Saturday, 30 April 2016

'The Massive Tragedy of Madame Bovary!' - Bristol Old Vic

Photo by Jonathan Keenan

“I don’t want to be unhappy anymore!”

So cries Emma Bovary in despair, frustration and anger at the cards she’s been dealt in life. A boring, passionless marriage; life as a doctor’s wife in a sleepy isolated town; an ever-growing string of secret debts racked up to alleviate her boredom.

I’ve never read Gustave Flaubert’s 1856 novel Madame Bovary but by all accounts (unlike the Peepolykus production of the play currently showing at Bristol Old Vic) it is not a comedy. The book tells the tale of unhappy Emma Bovary but denies her a voice in her own story. Something the play seeks to redress, while transforming the melodrama into a comedy via slapstick, song, dance and joyous silliness. All to fabulous effect.

Directed by Gemma Bodinetz, and rewritten by Peepolykus’ John Nicolson and Javier Marzan (who also star in the performance), this new version of Madame Bovary is a positively feminist affair of a woman whose, well, extramarital affairs and illicit overspending see her become the talk of the town and not in a good way. She becomes so unhappy, so desperate, so shamed that she attempts to end her own life… again, not necessarily the topics for a comedy. But I’m a firm believer that, done well and done correctly, comedy is the perfect tool for communicating difficult and uncomfortable subjects. And fortunately, via Nicolson and Marzan, Madame Bovary handles these topics well.

With a tiny cast of four (Jonathan Holmes and Emma Fielding complete the quartet), this group does a mind-blowing job of portraying a staggering number of different characters. Honestly, I lost count of the number of characters about 20 minutes into the first act.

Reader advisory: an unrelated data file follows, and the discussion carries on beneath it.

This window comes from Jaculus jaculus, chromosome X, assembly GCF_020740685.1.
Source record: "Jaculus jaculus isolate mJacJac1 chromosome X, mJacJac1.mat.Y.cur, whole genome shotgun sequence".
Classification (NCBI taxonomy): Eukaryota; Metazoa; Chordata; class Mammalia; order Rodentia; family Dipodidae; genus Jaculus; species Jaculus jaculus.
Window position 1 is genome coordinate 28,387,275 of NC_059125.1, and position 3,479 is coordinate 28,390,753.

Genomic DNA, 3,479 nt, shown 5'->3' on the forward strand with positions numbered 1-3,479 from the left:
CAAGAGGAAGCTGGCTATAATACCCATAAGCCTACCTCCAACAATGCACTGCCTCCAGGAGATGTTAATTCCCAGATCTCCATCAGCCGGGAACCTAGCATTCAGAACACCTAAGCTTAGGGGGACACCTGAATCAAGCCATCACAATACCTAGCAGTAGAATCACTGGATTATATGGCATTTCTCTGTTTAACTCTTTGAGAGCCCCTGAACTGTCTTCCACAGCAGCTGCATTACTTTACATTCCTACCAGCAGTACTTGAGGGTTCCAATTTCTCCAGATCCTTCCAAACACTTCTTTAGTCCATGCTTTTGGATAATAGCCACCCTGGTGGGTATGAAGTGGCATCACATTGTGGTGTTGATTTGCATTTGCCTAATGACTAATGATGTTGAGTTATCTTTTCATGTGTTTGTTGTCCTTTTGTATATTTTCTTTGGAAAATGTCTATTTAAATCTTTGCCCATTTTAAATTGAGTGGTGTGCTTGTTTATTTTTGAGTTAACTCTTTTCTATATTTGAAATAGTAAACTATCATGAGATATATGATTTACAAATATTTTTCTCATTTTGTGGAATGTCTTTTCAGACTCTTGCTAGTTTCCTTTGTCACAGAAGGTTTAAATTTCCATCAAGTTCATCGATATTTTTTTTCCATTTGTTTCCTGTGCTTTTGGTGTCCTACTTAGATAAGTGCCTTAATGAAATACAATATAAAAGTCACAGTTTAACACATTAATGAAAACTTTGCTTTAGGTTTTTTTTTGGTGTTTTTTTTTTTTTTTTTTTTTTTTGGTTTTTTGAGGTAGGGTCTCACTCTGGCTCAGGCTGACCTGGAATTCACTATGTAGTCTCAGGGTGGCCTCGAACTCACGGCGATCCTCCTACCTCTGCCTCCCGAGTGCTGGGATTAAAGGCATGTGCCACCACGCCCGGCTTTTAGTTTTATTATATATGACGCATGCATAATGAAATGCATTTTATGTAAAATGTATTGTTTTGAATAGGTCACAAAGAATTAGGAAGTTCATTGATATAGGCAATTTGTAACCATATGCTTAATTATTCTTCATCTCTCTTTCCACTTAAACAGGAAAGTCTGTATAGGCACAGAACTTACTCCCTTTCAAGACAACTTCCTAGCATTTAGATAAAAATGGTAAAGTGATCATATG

The deliberate breaking of the fourth wall during this production of Madame Bovary works to fine effect to highlight why the play has been transformed as it has; and to really outline why Emma Fielding (who plays Emma Bovary) is so frustrated with her character, and the problems of playing Bovary as she was originally written. While the almost-slapstick use of physical comedy to portray, for instance, horse riding or time passing is hilarious; real laugh-out-loud good old-fashioned silliness. But possibly my most favourite of all the ridiculously silly moments is when Emma’s husband Charles attempts to sit at a table without a chair… just joyously funny.

Photo by Jonathan Keenan

Flitting from the home of her tiresome father to her boring husband, and the beds of countless uncaring lovers thereafter, Emma Bovary is a woman squashed by patriarchy. Later readings have questioned whether her character is experiencing postnatal depression or bipolar disorder; all of which were unrecognised at the time Flaubert was writing. Yet Fielding portrays Bovary with a combination of stubbornness, lunacy and desperation… but I still promise you: this is a comedy.

Flaubert described Madame Bovary as a story about nothing… and perhaps in doing so he was deliberately revealing that it was in fact a story about all of the things of which we cannot speak (mental health, infidelity, marital unhappiness, spiralling debt…). Is it a stretch too far to compare this to Seinfeld: a sitcom about nothing, and arguably the most successful and popular sitcom of all time? At its most simple, this suggestion forces the audience to question what ‘nothing’ really means, because everything must be about something… but what that something is will vary from person to person, depending on how you yourself see the world.

The Massive Tragedy of Madame Bovary! is performed at Bristol Old Vic until May 7. For more information and tickets, please click here.

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